On Monday 23 November, Prime Minister Boris Johnson set out the government’s COVID-19 Winter Plan – a programme aimed at suppressing the virus, protecting the NHS and the vulnerable, keeping education and the economy going and providing a route back to normality.
Whilst the Prime Minister was optimistic over recent advances in finding a vaccine, there was acknowledgement that the next few months will continue to be incredibly tough for both individuals and businesses. The government’s Winter Plan has been designed to carry the country through to the spring, where it is hoped that a vaccine will be available.
Toughening of tiering
The Prime Minister confirmed that current national restrictions will end on 2 December and will not be renewed. Instead, England will revert to a regional tiered approach – applying the toughest measures where coronavirus is most prevalent.
In contrast to the previous system, restrictions in each tier will be toughened in efforts to try and control the virus. Examples of how the tiers will be stricter include:
- Tier 1: the government will reinforce the importance of working from home wherever possible
- Tier 2: pubs and bars must close unless they are serving substantial meals, along with accompanying drinks
- Tier 3: all hospitality settings will close apart from delivery, takeaway and drive-through; hotels and other accommodation providers must close, and indoor entertainment venues must also close.
Crucially for businesses operating across multiple sites, restrictions under each tier will now come under a uniform set of rules – the government will not negotiate additional measures with each region as it did previously.
Under the plan, the list of which tiers will apply in each area is set to be reviewed on a fortnightly basis. The government will announce these on Thursday 26 November and the Prime Minister outlined what factors will be considered when making such decisions. Decisions will primarily be based on five key indicators:
- Case detection rates in all age groups
- Case detection rates in the over 60s
- The rate at which cases are rising or falling
- Positivity rate (the number of positive cases detected as a percentage of tests taken)
- Pressure on the NHS, including current and projected occupancy.
Vaccine optimism and the expansion of mass, rapid testing capacity
Throughout his statement, the Prime Minister expressed optimism over the prospect of a wider roll out of a COVID-19 vaccine by the spring. As well as preparing a vaccination programme, the government will continue to push ahead with a mass testing programme as another means to control the virus. This includes further use of lateral flow testing – a test which produces results in less than 30 minutes.
As part of the Winter Plan, there will be greater resources dedicated to community testing for those areas that fall into Tier 3. All Tier 3 Local Authorities will be offered greater support from NHS Test and Trace and the armed forces to launch community testing programmes – similar to the programme recently run in Liverpool. It is hoped that community testing will offer a potential route to reduce restrictions overtime.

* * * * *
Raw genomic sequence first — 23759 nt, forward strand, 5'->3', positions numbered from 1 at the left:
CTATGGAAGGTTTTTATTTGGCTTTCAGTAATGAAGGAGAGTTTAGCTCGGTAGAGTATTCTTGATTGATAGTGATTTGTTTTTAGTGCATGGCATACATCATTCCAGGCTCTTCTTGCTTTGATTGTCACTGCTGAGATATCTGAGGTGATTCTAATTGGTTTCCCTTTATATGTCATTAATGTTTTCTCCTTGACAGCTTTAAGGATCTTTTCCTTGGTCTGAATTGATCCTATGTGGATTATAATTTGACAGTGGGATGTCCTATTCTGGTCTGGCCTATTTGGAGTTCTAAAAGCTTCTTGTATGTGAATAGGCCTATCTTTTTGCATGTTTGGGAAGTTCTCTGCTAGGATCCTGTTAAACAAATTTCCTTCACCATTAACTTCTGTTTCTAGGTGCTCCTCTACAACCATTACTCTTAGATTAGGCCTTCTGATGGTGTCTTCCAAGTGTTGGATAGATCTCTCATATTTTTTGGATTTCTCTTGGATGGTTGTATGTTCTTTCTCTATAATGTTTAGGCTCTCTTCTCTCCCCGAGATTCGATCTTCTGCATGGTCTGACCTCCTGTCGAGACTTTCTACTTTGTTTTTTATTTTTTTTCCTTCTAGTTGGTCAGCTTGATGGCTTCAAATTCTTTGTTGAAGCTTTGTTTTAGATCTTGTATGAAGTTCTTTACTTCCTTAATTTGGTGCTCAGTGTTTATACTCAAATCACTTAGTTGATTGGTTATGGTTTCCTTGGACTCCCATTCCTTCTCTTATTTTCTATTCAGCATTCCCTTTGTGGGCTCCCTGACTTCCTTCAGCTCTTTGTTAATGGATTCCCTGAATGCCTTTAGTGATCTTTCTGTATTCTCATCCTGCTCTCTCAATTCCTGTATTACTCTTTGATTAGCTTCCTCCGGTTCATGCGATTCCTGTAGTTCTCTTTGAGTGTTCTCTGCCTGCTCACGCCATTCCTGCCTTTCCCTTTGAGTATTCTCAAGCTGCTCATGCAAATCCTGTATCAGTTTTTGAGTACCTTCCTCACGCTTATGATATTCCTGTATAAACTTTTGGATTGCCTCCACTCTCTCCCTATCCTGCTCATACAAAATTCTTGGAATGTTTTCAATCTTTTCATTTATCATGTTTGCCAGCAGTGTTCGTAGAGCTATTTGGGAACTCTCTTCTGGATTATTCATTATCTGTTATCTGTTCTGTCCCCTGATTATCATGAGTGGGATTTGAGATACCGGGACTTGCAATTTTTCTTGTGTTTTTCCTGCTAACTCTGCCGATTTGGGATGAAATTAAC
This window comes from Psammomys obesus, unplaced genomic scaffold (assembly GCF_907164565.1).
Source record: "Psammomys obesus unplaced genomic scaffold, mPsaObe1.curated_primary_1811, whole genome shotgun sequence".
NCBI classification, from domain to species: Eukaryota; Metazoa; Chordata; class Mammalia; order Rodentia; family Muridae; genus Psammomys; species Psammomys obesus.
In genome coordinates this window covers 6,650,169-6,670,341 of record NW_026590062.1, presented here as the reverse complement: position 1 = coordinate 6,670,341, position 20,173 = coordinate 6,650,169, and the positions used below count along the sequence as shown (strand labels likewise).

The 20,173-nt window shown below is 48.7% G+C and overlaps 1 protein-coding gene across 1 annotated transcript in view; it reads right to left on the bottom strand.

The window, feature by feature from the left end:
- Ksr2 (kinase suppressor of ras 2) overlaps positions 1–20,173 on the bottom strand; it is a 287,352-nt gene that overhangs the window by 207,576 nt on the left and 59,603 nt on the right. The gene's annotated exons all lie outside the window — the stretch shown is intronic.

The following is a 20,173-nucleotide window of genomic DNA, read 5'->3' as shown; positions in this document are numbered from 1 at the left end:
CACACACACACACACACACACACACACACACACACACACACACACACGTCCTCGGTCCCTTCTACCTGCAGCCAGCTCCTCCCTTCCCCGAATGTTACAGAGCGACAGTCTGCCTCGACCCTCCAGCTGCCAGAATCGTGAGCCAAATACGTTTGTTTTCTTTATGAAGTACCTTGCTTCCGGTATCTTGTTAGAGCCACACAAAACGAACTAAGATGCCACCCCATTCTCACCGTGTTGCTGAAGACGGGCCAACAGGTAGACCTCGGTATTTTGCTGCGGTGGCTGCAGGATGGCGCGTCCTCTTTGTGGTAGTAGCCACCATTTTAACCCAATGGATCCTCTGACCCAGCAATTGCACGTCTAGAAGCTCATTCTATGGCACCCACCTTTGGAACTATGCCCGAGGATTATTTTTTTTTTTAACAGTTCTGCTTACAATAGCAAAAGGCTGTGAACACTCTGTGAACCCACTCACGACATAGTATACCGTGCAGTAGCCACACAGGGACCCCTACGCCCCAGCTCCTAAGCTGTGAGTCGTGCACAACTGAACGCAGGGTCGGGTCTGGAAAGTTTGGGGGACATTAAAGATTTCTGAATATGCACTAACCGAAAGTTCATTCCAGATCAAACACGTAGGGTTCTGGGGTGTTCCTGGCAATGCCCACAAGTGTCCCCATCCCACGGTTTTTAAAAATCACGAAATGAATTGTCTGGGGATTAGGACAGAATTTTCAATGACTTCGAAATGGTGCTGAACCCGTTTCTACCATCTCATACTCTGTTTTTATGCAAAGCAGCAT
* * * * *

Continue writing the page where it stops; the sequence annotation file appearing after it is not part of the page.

The Prime Minister also set out the government’s intention to introduce frequent testing as an alternative to the need to self-isolate, for people who have had close contact with someone who has COVID-19. Instead, contacts will be offered regular tests as an alternative to isolation and only have to self-isolate if they test positive. This will be trialled in Liverpool first, then some institutional settings (e.g. the NHS, care homes, education, employers) before the end of the year, ahead of rollout across the country from early next year.
A commitment was also made to working alongside the Devolved Nations to ensure other nations also benefit from these advances in rapid testing.
Josh Hardie, CBI Acting Director-General stated the Prime Minister’s announcements bring more consistency and clarity, which helps support business planning and protects jobs.
But harsh measures and ongoing closures will continue to risk business failures in many sectors. For firms wondering what restrictions they will face, details of regional tiers must be laid out in detail on Thursday and regularly reviewed in the future. Further commitment to financial support will still be needed for thousands of struggling companies – particularly those in higher tiers still looking into the precipice
The CBI will continue to gather insight from members on what these restrictions mean for business and reflect this in CBI conversations with government. Businesses can send through anecdotes and questions to the CBI’s dedicated Coronavirus Mailbox.
England’s regional system of tiering will come into effect on 2 December, when current national restrictions will end.
The government is expected to announce the list of which areas fall into which tiers on 26 November – areas will then be reviewed on a fortnightly basis.
Businesses affected by restrictions can access government support – including the Coronavirus Job Retention Scheme (CJRS) – this is set to be reviewed by the Chancellor in January 2021. The CBI will continue to work closely with the Treasury to ensure any changes to business support reflect the reality of restrictions that businesses are facing.
Restrictions are different in the devolved nations.
The guidance on lockdown restrictions differs between England, Scotland, Wales and Northern Ireland.